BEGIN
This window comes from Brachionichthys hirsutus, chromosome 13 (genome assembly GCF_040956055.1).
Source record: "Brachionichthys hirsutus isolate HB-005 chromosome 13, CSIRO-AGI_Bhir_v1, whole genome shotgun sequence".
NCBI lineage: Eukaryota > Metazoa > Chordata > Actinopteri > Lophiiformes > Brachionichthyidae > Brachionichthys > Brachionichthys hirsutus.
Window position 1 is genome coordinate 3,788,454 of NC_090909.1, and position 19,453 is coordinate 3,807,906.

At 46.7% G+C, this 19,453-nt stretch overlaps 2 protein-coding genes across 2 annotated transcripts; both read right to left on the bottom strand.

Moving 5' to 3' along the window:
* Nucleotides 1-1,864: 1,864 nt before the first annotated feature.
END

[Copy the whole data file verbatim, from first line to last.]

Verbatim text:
This window comes from Brachionichthys hirsutus, chromosome 13 (genome assembly GCF_040956055.1).
Source record: "Brachionichthys hirsutus isolate HB-005 chromosome 13, CSIRO-AGI_Bhir_v1, whole genome shotgun sequence".
NCBI lineage: Eukaryota > Metazoa > Chordata > Actinopteri > Lophiiformes > Brachionichthyidae > Brachionichthys > Brachionichthys hirsutus.
Window position 1 is genome coordinate 3,788,454 of NC_090909.1, and position 19,453 is coordinate 3,807,906.

At 46.7% G+C, this 19,453-nt stretch overlaps 2 protein-coding genes across 2 annotated transcripts; both read right to left on the bottom strand.

Moving 5' to 3' along the window:
* Nucleotides 1-1,864: 1,864 nt before the first annotated feature.